In 2016, Tara Martin (@TaraMartinEDU) first had the idea of using Snapchat with her students as a platform for annotating, analysing and connecting with literature. Tara believes in “meeting students where they’re at” and using tools that they are already engaging with. How many teenagers use Snapchat? A lot! Since 2016, she has developed this idea and it has become a phenomenon. The minimum age for Snapchat is thirteen, but there are many alternative platforms for younger students that work equally well. For more information and video tutorials, visit Tara’s blog.
What is #BookSnaps?
#BookSnaps are images of text that have been digitally annotated using functions like drawing tools, emojis, text labels, etc. One of my favourite tools is Bitmoji (available as an app or Chrome extension). With Bitmoji, you can create your own personal avatar and use it in most forms of communication such as instant messaging, emails, etc. They make great additions to #BookSnaps! (They can also be used to personalise feedback for students).
Why create #BookSnaps?
#BookSnaps can be created by students to annotate and analyse texts in order to demonstrate their understanding. #BookSnaps encourages students to slow down and think deeply about texts, ultimately improving their comprehension skills. It is a creative, fun way for students to do this and, as Tara pointed out, it is relevant to today’s youth. I am also a huge believer in utilising students’ interests. Furthermore, #BookSnaps has proven to help students to retain information.
Like I said, students under the age of thirteen should not be using Snapchat. This is typically the minimum age for social media sites/apps. Click here for more information. However, younger students needn’t miss out. Many other platforms offer similar functions. Furthermore, many of the alternative platforms offer unique features that can enhance #BookSnaps. For example, creating one on Seesaw offers the opportunity to add an audio message. When selecting your preferred platform, consider what unique tools they can offer your students.
Here is a list of some alternative platforms for #BookSnaps (there are many others):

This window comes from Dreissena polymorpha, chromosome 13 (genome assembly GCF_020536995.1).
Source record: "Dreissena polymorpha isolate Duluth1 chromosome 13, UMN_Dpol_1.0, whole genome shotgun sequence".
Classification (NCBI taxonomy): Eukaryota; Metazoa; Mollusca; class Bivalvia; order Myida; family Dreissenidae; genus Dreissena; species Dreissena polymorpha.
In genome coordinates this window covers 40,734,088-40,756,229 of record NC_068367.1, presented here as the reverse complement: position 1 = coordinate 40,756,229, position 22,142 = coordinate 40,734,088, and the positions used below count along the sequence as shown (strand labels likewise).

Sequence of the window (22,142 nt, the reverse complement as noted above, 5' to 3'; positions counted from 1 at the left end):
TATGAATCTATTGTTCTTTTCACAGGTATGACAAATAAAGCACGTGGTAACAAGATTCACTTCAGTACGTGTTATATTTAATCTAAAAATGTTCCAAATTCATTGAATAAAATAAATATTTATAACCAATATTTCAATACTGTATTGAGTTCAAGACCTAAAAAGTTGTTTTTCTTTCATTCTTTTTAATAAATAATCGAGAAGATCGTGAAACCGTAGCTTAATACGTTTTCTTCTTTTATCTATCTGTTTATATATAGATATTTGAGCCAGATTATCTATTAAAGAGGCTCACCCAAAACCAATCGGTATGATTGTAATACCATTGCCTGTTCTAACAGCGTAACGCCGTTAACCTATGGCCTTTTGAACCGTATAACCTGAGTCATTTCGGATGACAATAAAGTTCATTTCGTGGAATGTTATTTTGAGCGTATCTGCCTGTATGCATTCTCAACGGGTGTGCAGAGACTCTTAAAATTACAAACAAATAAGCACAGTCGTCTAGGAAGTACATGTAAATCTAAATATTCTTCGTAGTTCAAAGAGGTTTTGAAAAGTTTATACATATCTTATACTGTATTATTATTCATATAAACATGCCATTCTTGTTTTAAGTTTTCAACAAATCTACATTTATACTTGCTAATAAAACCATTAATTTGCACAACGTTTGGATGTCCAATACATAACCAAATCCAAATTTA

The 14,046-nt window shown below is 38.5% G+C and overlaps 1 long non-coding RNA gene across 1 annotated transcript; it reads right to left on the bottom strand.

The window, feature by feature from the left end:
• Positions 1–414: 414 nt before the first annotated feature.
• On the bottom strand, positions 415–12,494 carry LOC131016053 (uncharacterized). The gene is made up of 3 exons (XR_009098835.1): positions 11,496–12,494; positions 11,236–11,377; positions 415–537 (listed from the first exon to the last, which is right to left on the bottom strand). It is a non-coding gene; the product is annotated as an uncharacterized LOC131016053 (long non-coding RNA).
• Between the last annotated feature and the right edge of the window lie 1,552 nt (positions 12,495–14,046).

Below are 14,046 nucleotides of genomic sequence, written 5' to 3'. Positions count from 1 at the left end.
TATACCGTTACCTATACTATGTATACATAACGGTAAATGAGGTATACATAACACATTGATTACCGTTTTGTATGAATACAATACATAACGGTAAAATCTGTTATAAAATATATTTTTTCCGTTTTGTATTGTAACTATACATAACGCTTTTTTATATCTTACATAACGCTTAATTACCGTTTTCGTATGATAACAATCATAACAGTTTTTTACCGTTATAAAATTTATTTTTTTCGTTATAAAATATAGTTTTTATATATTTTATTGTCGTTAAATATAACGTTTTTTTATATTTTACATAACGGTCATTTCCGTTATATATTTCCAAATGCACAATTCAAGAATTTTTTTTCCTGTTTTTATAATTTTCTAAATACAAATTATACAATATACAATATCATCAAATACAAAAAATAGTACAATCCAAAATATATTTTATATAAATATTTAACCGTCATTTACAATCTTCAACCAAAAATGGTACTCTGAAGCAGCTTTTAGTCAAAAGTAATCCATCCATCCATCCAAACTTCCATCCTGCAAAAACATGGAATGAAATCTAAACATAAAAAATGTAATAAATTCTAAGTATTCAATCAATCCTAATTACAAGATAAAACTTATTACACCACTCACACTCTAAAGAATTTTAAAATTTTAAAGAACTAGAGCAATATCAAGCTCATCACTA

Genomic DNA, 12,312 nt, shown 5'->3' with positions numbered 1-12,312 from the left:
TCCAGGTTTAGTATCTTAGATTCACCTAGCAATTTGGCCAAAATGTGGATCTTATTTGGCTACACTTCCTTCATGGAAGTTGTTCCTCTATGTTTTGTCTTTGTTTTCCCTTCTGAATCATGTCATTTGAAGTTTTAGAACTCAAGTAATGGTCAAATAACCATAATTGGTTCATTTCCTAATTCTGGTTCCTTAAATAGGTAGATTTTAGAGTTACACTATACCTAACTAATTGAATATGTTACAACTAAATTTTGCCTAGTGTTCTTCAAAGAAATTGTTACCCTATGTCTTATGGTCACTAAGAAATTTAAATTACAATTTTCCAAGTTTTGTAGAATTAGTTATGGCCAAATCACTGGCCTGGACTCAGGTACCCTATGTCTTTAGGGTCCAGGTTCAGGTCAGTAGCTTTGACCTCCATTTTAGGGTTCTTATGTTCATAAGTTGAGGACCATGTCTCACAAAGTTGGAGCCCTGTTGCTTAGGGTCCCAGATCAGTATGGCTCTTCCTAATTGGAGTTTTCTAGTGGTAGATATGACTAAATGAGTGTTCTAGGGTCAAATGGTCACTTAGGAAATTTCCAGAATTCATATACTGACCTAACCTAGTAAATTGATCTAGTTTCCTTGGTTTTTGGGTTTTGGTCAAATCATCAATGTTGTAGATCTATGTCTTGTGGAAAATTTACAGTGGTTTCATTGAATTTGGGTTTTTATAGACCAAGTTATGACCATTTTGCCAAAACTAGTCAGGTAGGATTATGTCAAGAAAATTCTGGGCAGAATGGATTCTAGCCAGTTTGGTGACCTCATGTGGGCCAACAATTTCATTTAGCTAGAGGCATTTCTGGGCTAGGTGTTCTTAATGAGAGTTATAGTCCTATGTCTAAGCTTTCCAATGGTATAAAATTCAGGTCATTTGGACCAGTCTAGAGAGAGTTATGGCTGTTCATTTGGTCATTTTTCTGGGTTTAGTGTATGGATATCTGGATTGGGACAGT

- Google Drawings
- Google Slides
- Book Creator
Tara has created video tutorials on how to create #BookSnaps on all of the above platforms (and more). Click here to watch them.
The example above was created on Seesaw by one of my students in response to The Abominables by Eva Ibbotson. He chose this page due to its important message about animal cruelty. Without much prompting, he made connections, identified the main idea, defined an unfamiliar word and expressed his own opinions towards the topic. This might not be the best example of #BookSnaps, but it isn’t bad for a first attempt. This student has demonstrated several reading comprehension strategies in one task and has shared his understanding. For many more examples, I once again encourage you to visit Tara’s blog. Also, check out the very active hashtag on Twitter.
Collaboration with G Suite
As well as creating #BookSnaps independently, there is huge value in creating them collaboratively. G Suite apps are famous for their collaborative capabilities. Even from different locations, students can easily collaborate on the same #BookSnaps and analyse texts together.
Even during independent work, I like to create Google Slide decks with twenty-eight slides (one for each student). Although they have a slide each for independent work, they can see each other’s work, use it for inspiration and even leave comments of encouragement and/or advice for each other. Organising work in this way also makes it easy and convenient for teachers.
Who should create #BookSnaps?
One of the most impressive things about #BookSnaps is how they can be used across all ages. All learners can connect with their texts by creating #BookSnaps. Many kindergarten students are creating #BookSnaps (typically using simpler software such as Seesaw) as well as all other age groups, including adults. If you look through the #BookSnaps hashtag on Twitter, many of the tweets are from teachers who are creating them to support their professional reading. Like I said, they help us to retain the information.
My next steps:
- Continue to create #BookSnaps to support my own reading (for both professional and fiction texts)
- Add my #BookSnaps to my class Seesaw and Google Classroom to model the desired thinking
- Encourage my students to read slowly and carefully, and to use #BookSnaps as a way of responding to key extracts
- Consider how #BookSnaps could be used within my Year Four team for professional reading (it is a year band target to conduct more professional reading and engage in discussions around them)
- Create #BookSnaps as part of #pypbookstudy and share these with book study colleagues in between live chats
At this point in blog posts, I would normally encourage you to leave your questions below. I am always happy to answer them and help in any way that I can. However, for #BookSnaps, most of your questions will be answered by exploring Tara’s blog. It is full of fantastic discussions, ideas and tutorials. If you do have further questions, feel free to comment below. If I can’t help you, I will redirect your questions to Tara. I look forward to seeing your upcoming #BookSnaps!
If you and/or your students start creating #BookSnaps, please add your location to Tara’s map: